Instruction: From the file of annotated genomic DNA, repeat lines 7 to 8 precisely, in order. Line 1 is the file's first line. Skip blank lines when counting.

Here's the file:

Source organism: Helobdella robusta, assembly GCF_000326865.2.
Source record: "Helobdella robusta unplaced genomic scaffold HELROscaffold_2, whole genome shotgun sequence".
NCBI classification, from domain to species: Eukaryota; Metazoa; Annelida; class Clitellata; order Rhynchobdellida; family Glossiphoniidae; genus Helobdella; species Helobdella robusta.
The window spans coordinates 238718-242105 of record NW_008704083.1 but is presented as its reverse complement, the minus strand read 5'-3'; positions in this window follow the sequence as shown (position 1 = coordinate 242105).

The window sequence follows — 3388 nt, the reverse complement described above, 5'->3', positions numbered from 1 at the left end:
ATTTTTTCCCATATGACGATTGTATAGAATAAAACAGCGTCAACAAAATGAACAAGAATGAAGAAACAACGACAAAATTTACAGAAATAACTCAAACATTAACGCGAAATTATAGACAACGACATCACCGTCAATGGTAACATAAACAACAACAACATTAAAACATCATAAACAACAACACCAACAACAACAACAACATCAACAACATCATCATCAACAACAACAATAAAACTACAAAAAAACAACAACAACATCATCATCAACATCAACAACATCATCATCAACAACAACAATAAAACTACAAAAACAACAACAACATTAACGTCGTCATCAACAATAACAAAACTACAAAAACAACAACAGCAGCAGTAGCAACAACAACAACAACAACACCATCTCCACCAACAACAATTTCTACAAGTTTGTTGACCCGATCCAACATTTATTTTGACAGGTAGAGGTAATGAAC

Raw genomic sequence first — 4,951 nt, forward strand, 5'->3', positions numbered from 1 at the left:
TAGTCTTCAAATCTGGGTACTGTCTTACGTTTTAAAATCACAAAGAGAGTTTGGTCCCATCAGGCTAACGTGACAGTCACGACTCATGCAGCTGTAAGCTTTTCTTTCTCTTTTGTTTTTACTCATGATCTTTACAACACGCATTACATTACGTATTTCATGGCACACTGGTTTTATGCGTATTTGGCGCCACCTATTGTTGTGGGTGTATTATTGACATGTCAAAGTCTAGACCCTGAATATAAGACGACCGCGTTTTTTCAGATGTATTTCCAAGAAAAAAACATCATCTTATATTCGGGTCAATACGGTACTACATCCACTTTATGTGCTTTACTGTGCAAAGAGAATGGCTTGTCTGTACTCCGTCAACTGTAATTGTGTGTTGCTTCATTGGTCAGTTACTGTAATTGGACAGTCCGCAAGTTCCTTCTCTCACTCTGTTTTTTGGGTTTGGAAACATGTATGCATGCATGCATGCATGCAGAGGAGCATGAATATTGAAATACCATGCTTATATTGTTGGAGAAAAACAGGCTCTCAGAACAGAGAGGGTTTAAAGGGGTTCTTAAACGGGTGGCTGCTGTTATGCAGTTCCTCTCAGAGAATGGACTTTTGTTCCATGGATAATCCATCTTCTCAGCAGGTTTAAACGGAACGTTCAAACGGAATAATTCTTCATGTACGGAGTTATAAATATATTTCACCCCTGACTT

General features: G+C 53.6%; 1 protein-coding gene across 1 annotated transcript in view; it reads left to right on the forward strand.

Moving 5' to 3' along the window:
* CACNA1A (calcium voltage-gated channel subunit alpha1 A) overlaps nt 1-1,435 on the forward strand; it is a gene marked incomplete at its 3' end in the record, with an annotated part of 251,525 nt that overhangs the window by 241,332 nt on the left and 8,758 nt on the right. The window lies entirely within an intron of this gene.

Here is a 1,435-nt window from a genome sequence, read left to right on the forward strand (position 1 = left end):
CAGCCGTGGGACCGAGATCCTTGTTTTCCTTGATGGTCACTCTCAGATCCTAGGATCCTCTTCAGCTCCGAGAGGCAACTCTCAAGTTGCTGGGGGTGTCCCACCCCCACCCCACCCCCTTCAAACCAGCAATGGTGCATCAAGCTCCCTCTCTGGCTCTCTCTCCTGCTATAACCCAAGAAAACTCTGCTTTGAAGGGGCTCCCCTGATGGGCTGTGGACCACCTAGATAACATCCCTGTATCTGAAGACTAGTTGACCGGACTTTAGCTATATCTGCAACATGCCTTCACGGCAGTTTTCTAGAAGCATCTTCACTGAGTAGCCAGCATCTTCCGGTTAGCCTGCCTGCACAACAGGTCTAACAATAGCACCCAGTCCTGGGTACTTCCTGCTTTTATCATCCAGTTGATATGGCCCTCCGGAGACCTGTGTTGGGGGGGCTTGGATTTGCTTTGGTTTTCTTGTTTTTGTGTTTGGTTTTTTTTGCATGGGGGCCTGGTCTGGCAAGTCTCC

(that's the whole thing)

Raw genomic sequence first — 4,951 nt, forward strand, 5'->3', positions numbered from 1 at the left:
TAGTCTTCAAATCTGGGTACTGTCTTACGTTTTAAAATCACAAAGAGAGTTTGGTCCCATCAGGCTAACGTGACAGTCACGACTCATGCAGCTGTAAGCTTTTCTTTCTCTTTTGTTTTTACTCATGATCTTTACAACACGCATTACATTACGTATTTCATGGCACACTGGTTTTATGCGTATTTGGCGCCACCTATTGTTGTGGGTGTATTATTGACATGTCAAAGTCTAGACCCTGAATATAAGACGACCGCGTTTTTTCAGATGTATTTCCAAGAAAAAAACATCATCTTATATTCGGGTCAATACGGTACTACATCCACTTTATGTGCTTTACTGTGCAAAGAGAATGGCTTGTCTGTACTCCGTCAACTGTAATTGTGTGTTGCTTCATTGGTCAGTTACTGTAATTGGACAGTCCGCAAGTTCCTTCTCTCACTCTGTTTTTTGGGTTTGGAAACATGTATGCATGCATGCATGCATGCAGAGGAGCATGAATATTGAAATACCATGCTTATATTGTTGGAGAAAAACAGGCTCTCAGAACAGAGAGGGTTTAAAGGGGTTCTTAAACGGGTGGCTGCTGTTATGCAGTTCCTCTCAGAGAATGGACTTTTGTTCCATGGATAATCCATCTTCTCAGCAGGTTTAAACGGAACGTTCAAACGGAATAATTCTTCATGTACGGAGTTATAAATATATTTCACCCCTGACTT